the Fearless Revolution

Fearless started on a december afternoon as a spark of 2 posters I made for myself, and a conversation with Laila Vaziralli of Kitsch Mandi who fueled the flame.

I was at the protests for Nirbhaya in Delhi following the gang rape, I was exhausted. I'd shared every media article on every horrifying rape story, had endless conversations with people about masculinities and gender roles. I felt helpless, but what I was most tired of was people telling me I needed to be afraid. 
I found myself afraid of taking buses, taking autos, taking any public transport. I was afraid of the streets, and I was afraid and deeply mistrustful of any man unfamiliar to me. And people would fuel that fear, they would tell me not to drive my own car home, not to wear anything too attractive, to not talk to strangers, to not be out at night.  I was tired of hearing politicians have foot in mouth moments, I was tired of being afraid. And the media followed suit, with more fear mongering and sensationalism

While I felt like these articles needed to be shared, these stories needed to be heard, I also felt like Fear is counterproductive to the larger change that India needs to see, the more women reclaim the streets and the more men that support that: the stronger we are. 
As long as we cower away hiding at home, nothing will ever change. 

We need to keep going out at night, taking public transport, wearing what we want, dancing, singing, being beautiful and reclaiming the streets. 

I put up a poster on facebook to reaffirm this just to myself. I wanted to remind myself that I never asked for it, no matter how skimpy my clothes, or how late at night. This was the first poster I made. 

Followed by this one, inspired by a night when me and some friends went out dancing in Sarees and were asked if we were prostitutes in one of Bangalore's biggest clubs, and it felt like regardless of whether  I wore traditional indian clothing or a "miniskirt", my dancing would always be looked at as enticement. I wanted to reaffirm for myself that I would keep on dancing because I danced for myself.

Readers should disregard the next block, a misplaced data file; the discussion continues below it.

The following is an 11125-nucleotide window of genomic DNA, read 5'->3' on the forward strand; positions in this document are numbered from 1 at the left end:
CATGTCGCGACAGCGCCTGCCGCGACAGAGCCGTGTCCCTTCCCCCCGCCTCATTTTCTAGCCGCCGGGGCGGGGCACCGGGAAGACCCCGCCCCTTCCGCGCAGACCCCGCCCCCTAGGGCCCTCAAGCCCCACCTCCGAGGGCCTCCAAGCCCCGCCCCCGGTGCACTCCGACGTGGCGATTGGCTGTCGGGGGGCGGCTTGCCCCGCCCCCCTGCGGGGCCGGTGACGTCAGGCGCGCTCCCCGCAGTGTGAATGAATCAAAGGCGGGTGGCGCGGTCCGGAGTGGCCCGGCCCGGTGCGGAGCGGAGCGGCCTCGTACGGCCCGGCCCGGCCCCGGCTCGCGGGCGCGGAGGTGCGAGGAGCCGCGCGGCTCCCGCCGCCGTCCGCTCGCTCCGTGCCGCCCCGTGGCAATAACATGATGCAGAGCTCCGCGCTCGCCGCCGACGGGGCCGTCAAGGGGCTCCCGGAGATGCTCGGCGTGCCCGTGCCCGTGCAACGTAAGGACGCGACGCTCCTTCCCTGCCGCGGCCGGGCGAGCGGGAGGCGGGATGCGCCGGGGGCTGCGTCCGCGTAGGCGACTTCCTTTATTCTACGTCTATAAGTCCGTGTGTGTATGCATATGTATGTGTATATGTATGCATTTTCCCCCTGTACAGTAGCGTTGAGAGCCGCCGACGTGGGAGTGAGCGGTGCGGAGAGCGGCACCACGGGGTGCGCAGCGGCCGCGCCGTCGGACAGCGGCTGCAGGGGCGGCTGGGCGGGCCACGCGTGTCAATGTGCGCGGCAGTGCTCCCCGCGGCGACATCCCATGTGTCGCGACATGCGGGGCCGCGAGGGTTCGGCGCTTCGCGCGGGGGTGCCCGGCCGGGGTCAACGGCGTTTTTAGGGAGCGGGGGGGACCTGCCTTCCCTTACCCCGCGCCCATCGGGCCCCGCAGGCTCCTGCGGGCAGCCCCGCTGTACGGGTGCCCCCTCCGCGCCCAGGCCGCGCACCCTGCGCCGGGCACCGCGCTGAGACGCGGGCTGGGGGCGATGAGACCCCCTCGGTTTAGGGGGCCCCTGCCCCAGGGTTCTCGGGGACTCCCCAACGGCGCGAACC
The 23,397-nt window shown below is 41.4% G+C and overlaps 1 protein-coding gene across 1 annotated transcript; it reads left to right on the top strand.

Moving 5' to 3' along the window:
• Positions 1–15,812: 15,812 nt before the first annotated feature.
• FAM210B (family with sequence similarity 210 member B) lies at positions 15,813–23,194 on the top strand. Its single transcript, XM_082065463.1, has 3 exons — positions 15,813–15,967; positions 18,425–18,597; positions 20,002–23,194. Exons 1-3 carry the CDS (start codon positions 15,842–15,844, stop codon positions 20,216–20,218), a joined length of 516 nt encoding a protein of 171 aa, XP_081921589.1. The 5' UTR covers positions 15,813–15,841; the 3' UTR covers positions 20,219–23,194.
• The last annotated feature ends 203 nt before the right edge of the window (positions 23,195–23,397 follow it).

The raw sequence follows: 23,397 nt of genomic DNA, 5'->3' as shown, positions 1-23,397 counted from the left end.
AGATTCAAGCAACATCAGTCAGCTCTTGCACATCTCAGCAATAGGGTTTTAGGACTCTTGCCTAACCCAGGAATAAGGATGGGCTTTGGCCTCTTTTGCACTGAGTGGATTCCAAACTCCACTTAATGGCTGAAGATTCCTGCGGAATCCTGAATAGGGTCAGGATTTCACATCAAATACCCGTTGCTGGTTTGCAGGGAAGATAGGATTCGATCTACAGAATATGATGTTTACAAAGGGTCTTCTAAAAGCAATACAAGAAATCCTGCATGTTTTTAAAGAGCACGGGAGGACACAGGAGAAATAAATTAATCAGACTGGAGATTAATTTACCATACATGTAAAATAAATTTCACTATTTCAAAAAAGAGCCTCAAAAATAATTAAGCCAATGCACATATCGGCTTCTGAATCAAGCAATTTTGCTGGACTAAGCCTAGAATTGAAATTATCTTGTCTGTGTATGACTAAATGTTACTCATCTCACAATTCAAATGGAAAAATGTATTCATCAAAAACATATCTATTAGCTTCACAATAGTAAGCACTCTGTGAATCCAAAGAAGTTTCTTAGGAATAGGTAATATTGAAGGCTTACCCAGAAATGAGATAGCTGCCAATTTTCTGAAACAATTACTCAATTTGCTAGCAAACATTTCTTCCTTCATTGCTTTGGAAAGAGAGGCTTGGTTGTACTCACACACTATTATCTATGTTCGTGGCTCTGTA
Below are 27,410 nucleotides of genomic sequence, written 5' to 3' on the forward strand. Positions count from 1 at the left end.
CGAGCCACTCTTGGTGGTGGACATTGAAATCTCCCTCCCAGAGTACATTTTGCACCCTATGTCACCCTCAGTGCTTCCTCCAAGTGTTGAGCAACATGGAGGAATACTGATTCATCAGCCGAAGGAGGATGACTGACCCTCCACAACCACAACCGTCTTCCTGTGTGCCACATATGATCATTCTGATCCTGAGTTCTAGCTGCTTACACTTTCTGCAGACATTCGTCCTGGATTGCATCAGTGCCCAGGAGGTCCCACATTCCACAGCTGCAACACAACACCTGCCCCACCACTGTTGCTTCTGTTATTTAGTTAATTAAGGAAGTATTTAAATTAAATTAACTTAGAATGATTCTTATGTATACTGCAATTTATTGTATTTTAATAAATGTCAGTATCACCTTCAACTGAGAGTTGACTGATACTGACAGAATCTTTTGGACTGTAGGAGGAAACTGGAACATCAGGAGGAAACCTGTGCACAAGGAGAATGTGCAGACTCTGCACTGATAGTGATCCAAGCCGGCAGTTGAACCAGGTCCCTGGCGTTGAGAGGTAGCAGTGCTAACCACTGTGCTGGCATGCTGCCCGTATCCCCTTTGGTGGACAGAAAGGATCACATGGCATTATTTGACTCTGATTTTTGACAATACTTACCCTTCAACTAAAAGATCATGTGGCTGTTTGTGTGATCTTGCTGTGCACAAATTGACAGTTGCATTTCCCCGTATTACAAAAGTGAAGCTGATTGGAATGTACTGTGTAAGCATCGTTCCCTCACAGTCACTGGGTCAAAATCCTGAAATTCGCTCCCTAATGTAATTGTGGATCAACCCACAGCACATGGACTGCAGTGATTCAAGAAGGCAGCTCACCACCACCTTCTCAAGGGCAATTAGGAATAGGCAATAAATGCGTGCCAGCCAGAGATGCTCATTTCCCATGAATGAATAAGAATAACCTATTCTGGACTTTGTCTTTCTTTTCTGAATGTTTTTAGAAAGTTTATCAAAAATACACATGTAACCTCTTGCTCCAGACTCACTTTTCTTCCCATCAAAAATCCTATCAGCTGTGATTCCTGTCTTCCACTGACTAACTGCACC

Laila said she'd put them up at a Kitsch Mandi event, and in one conversation I decided on whim to put up a 'Call for Posters' on facebook. 

Little did I know what was going to follow. Close to 300 posters and around 200 artists across India with exhibitions all around the country (and world) 

 It became a way for Artists across India and the world to reaffirm Fearlessness and Feminine Courage in a world that was looking rather bleak with floods of stories about how one could potentially get sexually harrassed and raped anytime and anywhere. And it's been beautiful.  

Here are some of the posters :

by Aarti Chawda 

by Nayantara Sarah Surendranath

by Taaneya Balaji and Maheshwari Janarthan

by Abhishek Choudhry

and what's amazing to me is that apart from the posters being beautiful, so many of them came with long emails and stories, women who after seeing the posters felt like they needed to take action against people who had abused them, people who realized how contagious fear can be, discussions on what Indian-Culture is. It's become a growing movement of artists who are using their voices and social media to send out positive affirmations. Moreover, the campaign doesn't attempt to change the world as much as it attempts to change the self, and in that lies the truth. 

You can read some of my favourite stories on the facebook page and see all the posters:

In the last few months, I've also travelled around the country taking the campaign to the streets: 
In Delhi we were all over One Billion Rising: 
thanks to Preethi Herman and

In Bombay we were at the Norah Jones' Summers Day festival thanks to OML

In Bangalore we were all over the streets at Kitsch Mandi's Neighbourhood festival 
(our biggest partner to date) 

and in Singapore we were exhibited by MadderMoon Gallery who also hosted Poetry Jams,
Live art and more inspired by Fearless! 

And more and more and more. And running the campaign has been a challenge, all my fears came pouring out, test after test the universe sent at me, but more on that later. 

There's a lot been said about the Art of Asking, but I want to spend a moment 
saying something about the beauty of receiving. All I did was put out a small small request on facebook for posters, but what I received was SO much more glorious than anything I could have ever imagined or dreamt of. It's been humbling to see how many illustrators, non artists and men and women alike have come forward and contributed. I am grateful. I am grateful and yes, I am fearless.